By Peter Lyle DeHaan, PhD
After a recent online purchase, I was given the projected delivery date. The package arrived a day before it was promised. I was impressed. However, two hours after it arrived, I received an automated phone call from the shipper telling me the delivery would be tomorrow. The message came too late.
A week later another shipment arrived, and the next day I received the same phone call. This time the message was two days late. Their intent was laudable, but their execution was laughable. Instead of wowing me, they irritated me. Consider this when implementing call center technology:
Estimated wait time: Informing callers of the expected time before an agent will be available is an appreciated gesture. Usually the estimate is reliable, and often the agent answers sooner – but not always. My worst experience was being “next in line,” a promise that repeated every fifteen seconds. After thirty minutes, I placed the call on hold and left for dinner. I returned to hear the same announcement and waited another two hours. I put the call on hold again and when to bed. After fourteen hours, I was still “next in line.” I placed a second simultaneous call and that one was also “next in line.” I disconnected both calls and redialed; I was still “next in line.” After waiting another two hours of being “next in line,” someone responded to one of my many email pleas for help. It was the president of the company, and he was not pleased to hear about my ordeal.
Schedule a callback: Having the choice to be called back instead of waiting on hold is a nice option – provided the company follows through as requested. I’ve only tried this three times. Once it worked exactly as promised, but another time no one ever called back. The third time, I received a callback but on a different number and on a different day than what I requested.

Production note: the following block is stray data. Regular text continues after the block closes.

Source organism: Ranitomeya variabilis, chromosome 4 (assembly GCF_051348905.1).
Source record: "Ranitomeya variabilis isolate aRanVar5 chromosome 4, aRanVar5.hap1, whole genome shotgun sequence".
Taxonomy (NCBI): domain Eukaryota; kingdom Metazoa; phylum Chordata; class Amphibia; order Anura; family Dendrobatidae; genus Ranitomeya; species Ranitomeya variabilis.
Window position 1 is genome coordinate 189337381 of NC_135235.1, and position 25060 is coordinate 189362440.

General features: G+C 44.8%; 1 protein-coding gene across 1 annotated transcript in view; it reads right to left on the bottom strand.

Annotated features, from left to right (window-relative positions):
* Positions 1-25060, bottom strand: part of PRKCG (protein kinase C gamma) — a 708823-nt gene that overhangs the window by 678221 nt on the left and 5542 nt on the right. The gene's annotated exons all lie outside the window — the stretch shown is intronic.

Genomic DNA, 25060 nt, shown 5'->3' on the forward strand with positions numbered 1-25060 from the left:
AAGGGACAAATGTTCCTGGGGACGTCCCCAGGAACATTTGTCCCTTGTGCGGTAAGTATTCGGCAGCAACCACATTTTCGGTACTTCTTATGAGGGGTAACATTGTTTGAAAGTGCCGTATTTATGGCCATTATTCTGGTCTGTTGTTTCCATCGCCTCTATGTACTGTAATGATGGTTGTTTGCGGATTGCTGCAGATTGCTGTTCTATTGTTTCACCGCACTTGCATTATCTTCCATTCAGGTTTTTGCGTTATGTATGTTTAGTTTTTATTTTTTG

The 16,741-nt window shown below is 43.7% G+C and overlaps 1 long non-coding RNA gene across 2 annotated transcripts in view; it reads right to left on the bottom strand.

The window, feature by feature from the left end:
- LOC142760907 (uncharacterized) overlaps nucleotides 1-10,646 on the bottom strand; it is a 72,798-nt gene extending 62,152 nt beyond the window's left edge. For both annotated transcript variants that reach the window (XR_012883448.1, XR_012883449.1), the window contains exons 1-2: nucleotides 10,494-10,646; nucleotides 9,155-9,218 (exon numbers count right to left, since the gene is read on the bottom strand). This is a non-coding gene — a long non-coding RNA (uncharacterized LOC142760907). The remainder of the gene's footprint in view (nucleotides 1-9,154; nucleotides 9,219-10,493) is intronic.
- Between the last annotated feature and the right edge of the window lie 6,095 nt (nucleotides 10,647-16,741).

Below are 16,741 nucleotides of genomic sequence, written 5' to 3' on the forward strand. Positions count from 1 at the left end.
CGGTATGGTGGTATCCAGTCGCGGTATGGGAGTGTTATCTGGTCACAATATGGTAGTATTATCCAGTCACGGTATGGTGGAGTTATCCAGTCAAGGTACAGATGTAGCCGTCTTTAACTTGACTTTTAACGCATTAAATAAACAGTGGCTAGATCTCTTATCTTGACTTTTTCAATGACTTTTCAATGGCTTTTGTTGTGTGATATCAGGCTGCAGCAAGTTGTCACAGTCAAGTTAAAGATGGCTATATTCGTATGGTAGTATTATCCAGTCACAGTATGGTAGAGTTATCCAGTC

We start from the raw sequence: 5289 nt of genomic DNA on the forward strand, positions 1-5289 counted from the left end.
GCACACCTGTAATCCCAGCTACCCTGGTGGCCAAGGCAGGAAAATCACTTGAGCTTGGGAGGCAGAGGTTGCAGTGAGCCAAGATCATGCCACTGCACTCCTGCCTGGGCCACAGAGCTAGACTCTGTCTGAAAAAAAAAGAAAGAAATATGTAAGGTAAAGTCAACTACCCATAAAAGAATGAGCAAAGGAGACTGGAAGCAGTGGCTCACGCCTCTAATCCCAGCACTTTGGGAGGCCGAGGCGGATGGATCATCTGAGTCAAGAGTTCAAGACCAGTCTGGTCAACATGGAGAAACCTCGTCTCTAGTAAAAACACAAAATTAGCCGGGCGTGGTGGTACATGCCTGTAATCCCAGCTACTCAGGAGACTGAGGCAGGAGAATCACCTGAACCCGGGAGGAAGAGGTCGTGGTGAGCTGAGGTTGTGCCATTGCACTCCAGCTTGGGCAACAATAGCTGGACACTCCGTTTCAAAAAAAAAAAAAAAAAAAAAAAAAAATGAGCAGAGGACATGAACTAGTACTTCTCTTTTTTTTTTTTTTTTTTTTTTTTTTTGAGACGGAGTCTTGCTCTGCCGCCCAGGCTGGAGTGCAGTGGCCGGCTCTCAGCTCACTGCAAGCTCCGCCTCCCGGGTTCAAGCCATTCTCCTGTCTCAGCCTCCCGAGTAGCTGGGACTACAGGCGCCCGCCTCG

Interactive Voice Response: IVR is great if it actually speeds up my call, but I have my doubts. Once I made repeated tech support calls, each time navigating through seven levels of prompts, taking almost two minutes per call, but the person who eventually answered could never help me and would transfer me to someone else. Worse are endless IVR loops, forcing me to hang up or make a wrong selection to escape. In addition, pressing zero for an agent should always be an option but many times isn’t.
Entering information: Often I must enter information before being connected to a person, but then need to repeat it to the agent. This is exasperating, and it’s poor customer service.
Your number, please: I expect call centers to know my number and display it to agents, but this commonsense feature is too often lacking. Don’t ask me for what you should know.
Does your call center technology amaze or annoy customers?
[From Connection Magazine – November 2012]
Peter Lyle DeHaan, PhD, is the publisher and editor-in-chief of Connections Magazine, covering the call center teleservices industry.